In historical first, Jewish leader honored with Ukraine’s Medal of Honor
Last week, Kiev’s Chief Rabbi, Yonatan Markovitch was officially awarded the Medal and Certificate of Honor at the nation’s parliament building
By ILANIT CHERNICK
For the first time in Ukrainian history, a local rabbi has been awarded the country’s medal of honor.
Last week, Kiev’s Chief Rabbi, Yonatan Markovitch was officially awarded the Medal and Certificate of Honor at the nation’s parliament building – the Verkhona Rada of Ukraine.
According to a statement released following this momentous occasion, the award is given out every year to the outstanding individuals in the world of science, culture, and art, as well as to the public leaders who have made an important contribution to the Ukrainian public and the state.
“It is the first time in the country’s history that a Jewish religious leader has been honored with the highest award of the Ukrainian Parliament,” the statement stressed.
The rabbi was honored with this award “for his many years of dedicated work for the common good of all the people in the country and for the sake of the Jewish community.”
The statement said Markovitch was nominated for the award by Alexander Kunitsky, chairman of the “Israel–Ukraine” parliamentary committee and People’s Deputy of Ukraine, as well Dmytro Razumkov, chairman of the Verkhovna Rada.
Expressing their congratulations to Markovitch, videos from Israel’s Chief Sephardic Rabbi Yitzhak Yosef, Israel’s interior minister Aryeh Deri, Israel’s minister of religious affairs Yaakov Avitan, and Jerusalem mayor Moshe Leon were played during the ceremony.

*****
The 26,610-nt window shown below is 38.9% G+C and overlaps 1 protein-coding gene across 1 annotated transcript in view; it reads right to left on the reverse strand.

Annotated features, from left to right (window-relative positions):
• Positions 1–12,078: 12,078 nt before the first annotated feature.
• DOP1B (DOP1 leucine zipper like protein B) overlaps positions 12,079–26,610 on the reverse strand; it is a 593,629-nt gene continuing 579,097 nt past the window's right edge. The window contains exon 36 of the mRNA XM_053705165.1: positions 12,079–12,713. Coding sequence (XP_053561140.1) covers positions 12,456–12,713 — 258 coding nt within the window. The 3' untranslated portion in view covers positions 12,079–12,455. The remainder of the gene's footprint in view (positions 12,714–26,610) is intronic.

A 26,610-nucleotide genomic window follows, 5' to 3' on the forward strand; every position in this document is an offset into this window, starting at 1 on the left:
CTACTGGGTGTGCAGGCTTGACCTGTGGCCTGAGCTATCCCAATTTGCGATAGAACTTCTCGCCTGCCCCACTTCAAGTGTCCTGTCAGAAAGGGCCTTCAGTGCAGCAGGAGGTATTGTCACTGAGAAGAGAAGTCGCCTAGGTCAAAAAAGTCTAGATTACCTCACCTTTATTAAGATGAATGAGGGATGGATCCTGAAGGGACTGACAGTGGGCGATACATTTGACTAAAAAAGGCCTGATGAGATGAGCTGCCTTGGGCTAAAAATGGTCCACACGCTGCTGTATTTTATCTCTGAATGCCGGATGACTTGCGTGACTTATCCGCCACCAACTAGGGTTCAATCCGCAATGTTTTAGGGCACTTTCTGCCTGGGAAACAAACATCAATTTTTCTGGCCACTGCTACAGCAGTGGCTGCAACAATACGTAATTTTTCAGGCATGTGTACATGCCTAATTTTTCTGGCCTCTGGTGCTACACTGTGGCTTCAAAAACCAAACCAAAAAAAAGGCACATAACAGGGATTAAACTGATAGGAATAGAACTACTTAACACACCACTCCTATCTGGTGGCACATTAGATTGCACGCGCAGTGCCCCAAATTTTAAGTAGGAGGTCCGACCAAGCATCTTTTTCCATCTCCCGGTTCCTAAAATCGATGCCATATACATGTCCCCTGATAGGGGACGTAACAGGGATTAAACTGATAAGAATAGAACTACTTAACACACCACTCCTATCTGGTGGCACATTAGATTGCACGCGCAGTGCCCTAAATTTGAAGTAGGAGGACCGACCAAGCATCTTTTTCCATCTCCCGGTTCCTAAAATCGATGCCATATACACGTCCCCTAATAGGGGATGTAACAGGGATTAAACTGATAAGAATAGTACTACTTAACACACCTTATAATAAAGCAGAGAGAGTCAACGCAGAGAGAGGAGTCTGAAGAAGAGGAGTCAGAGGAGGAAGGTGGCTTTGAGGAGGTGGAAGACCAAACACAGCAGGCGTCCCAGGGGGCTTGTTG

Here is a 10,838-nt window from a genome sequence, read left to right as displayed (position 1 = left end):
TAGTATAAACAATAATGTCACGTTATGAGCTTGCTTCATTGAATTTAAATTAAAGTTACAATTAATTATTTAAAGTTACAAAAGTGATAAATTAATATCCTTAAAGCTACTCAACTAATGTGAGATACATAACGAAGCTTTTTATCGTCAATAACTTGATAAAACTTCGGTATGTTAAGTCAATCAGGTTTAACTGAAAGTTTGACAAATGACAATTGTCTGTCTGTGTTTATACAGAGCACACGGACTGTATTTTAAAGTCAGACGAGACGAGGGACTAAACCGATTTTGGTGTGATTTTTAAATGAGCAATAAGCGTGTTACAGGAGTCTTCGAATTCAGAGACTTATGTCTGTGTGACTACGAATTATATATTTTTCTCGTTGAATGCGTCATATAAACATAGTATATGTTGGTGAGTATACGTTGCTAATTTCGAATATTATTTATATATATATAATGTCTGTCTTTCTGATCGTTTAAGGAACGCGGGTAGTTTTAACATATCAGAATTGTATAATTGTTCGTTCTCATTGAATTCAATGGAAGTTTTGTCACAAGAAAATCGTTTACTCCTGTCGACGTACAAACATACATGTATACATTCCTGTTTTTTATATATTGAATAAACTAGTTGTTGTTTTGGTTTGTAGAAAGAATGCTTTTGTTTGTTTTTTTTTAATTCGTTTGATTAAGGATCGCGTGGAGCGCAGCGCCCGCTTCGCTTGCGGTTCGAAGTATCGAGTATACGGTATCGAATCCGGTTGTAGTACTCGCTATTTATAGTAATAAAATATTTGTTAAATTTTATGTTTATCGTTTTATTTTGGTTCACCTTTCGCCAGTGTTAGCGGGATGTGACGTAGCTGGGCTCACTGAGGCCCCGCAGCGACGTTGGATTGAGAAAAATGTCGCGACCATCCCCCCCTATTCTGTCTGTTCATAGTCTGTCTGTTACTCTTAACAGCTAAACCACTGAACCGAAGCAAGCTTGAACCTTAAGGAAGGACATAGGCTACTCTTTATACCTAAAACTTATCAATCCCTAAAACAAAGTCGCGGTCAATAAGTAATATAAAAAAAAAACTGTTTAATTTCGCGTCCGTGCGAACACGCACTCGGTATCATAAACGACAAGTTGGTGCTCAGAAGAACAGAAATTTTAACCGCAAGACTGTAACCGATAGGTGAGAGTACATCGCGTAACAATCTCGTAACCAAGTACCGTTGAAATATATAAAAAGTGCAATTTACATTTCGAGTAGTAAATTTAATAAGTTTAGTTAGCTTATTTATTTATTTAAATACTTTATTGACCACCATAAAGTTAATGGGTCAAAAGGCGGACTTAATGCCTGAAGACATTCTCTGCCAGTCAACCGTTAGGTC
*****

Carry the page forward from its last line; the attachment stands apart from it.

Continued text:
The award ceremony was also attended by prominent leaders from the country’s local Jewish community, as well as by the people’s deputies including Kunitskiy, Alina Zagoruiko, Vadim Strunevich, and Larisa Bilozir.
Speaking at the ceremony, several parliamentarians shared their gratitude for the special contribution made by the Jewish community, led by Rabbi Markovitch, to the fight against the coronavirus pandemic.
In recent months, members of the Kiev Jewish community have launched a massive campaign aimed at assisting senior citizens during the pandemic.
“As part of this ongoing project, the underserved seniors have received thousands of food assistance packages,” the statement said. “Major educational work aimed at raising public awareness about the issues and unique challenges that the elderly face is also underway.”
The Jewish-community led campaign has also encouraged younger family members to be in touch with their grandparents as they continue to be more vulnerable and susceptible to loneliness because they need to be isolated due to the pandemic.
Markovitch was also recognized for his service to the local community and Jews from around the world who travel to the country as well as to Uman every year.
The Parliamentary Medal of Honor was not the only award Markovitch has received.
On Ukraine’s Independence Day a few weeks ago, the country’s President Vladimir Zelensky signed a decree honor Markovitch with the nation’s highest award: The Order of Merit.